After receiving no help from the Bureau of Insurance despite their authority to suspend the title insurance licenses of these attorneys, my next regulatory target was the Virginia State Bar (“VSB“). In early July, I drafted a comprehensive request for an LEO with a fact pattern that covered all the ethics violations attorneys have been committing throughout Virginia. Remember, these practices have been the industry standard despite the 1997 law, and started long before BOI Letter 2022-01 put these attorneys in a tailspin, so this is no small matter. Ethics counsel informed me that they had received multiple calls and emails from these settlement attorneys defending their positions. Counsel had a completely skewed view of the facts and law, which I assume means that these attorneys were lying to them. I set counsel straight providing citations to support all of my assertions. They were impressed but said they needed to get back to me after suggesting edits. (My request was, as you might expect, quite wordy. There’s a lot of unethical behavior to address.)

And now that brings me to today’s concern. Counsel has refused to respond to my further attempts to contact them. They’ve simply cut me off. I was warned that my request might be refused because of the Committee’s desire to “stay out of it,” but didn’t want to believe that. The Committee isn’t protecting the public from unscrupulous attorneys, but their silence instead protects those attorneys’ wallets.

The VSB won’t provide a general statement telling attorneys that certain behavior is (or isn’t) violating the law and rules of ethics; the BOI won’t supplement its statement to clarify that certain behavior is (or isn’t) violating the law; and the legislature is too busy dealing with the fallout of Dobbs (among other politically hot issues) to deal with something about which the average voter doesn’t care. The only option I have to fix the long-standing and widespread wrongs of these attorneys is to start filing complaints against them with both the BOI and the VSB. I even warned the VSB I was going to start doing that. Complaints can’t be ignored, but they can be dismissed as baseless even if they aren’t. If the VSB stood by the attorneys despite how clearly wrong they were, then I could go to the legislature and say, “This is what self-regulation looks like. It’s a scam designed to fool you into believing the VSB’s Ethics Committee is there to protect the public.”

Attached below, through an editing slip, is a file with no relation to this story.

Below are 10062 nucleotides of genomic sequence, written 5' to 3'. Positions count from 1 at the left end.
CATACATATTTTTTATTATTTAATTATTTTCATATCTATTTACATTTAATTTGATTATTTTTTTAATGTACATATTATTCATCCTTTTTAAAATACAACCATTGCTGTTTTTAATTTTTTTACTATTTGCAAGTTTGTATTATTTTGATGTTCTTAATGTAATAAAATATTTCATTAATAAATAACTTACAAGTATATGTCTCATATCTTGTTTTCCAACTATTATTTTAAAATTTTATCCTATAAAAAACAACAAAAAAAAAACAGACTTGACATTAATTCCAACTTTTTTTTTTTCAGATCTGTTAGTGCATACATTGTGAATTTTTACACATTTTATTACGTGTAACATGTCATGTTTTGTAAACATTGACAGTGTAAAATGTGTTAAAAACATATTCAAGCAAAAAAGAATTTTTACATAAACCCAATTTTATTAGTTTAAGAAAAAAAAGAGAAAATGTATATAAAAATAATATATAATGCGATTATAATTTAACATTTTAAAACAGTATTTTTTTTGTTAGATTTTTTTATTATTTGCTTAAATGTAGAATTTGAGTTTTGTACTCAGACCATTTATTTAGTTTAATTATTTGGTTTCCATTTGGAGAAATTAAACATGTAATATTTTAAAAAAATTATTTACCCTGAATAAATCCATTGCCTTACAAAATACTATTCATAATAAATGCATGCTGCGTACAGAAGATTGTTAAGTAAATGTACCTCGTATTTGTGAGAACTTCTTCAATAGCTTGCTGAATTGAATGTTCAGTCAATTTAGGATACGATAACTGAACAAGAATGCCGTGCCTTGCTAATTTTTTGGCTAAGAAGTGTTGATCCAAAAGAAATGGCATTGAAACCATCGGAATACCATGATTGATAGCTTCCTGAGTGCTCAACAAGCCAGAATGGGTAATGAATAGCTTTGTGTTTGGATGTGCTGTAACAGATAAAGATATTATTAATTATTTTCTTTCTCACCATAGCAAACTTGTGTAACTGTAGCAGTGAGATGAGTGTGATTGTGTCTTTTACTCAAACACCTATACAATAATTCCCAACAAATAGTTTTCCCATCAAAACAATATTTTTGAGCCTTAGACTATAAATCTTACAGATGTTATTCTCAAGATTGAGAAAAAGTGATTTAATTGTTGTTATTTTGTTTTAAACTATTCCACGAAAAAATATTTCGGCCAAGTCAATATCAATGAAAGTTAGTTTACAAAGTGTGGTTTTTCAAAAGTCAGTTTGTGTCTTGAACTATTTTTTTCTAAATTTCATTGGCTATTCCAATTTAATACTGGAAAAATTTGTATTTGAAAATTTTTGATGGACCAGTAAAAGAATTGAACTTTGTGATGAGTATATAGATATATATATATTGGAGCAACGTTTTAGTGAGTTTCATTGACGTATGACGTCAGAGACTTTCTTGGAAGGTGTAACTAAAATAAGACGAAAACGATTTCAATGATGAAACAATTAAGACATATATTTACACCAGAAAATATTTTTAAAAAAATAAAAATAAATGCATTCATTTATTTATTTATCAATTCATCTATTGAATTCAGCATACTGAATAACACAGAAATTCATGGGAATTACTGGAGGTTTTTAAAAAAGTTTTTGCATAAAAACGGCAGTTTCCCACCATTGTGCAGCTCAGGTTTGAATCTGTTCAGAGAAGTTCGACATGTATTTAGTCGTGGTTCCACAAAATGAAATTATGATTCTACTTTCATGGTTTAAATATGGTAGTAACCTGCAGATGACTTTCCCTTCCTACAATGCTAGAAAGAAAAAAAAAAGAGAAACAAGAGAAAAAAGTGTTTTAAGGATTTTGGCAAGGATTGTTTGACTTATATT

In other words, the only choice I have on the table is to commit professional suicide. (I’ve arguably already professionally maimed myself.) The VSB has likely ignored me because they believe I won’t do that. Maybe I won’t, but if I don’t, it won’t be my loss; it’ll be yours. This will be yet another one of those hidden things (e.g., the monopoly on glasses) that harms everyone, but because too few people know the true source of the harm, or even that they’re being harmed in the first place(!), nothing ever gets fixed.

Think about that.

If you want this change to occur, please retweet my tweet. Your retweets will each tag the relevant authorities that should give me an audience.

Otherwise, nothing changes, and the public will continue to suffer.

Follow me on Twitter @PropertyAtty
Follow the BOI @VAStateCorpComm
Follow the Virginia House @VaHouse
Follow the Virginia Senate @VASenate
Follow Governor Glenn Youngkin @GlennYoungkin
Follow Lt. Governor Winsome Sears @WinsomeSears
Follow Open Virginia Law @OpenVaLaw

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2 Comments

Filed under Administrative Law, Insurance Law, Real Estate Law, Title Insurance

2 responses to “Another Update on “Split Settlements” in Virginia @VAStateCorpComm @VAHouse @VASenate @GlennYoungkin @WinsomeSears @OpenVaLaw #VABOI #BOI #insurance #Virginia #realestate #vasenate

  1. Pingback: Excluding Lay Title Companies from the Seller Side of Real Estate Transactions in Virginia @VAStateCorpComm @VAHouse @VASenate @GlennYoungkin @WinsomeSears @OpenVaLaw #VABOI #BOI #insurance #Virginia #realestate #vasenate #VSB | The Property Attorney

  2. Pingback: Smug Seller-Side Attorneys Are Getting Worse @VAStateCorpComm @VAHouse @VASenate @GlennYoungkin @WinsomeSears @OpenVaLaw #VABOI #BOI #insurance #Virginia #realestate #vasenate #VSB | The Property Attorney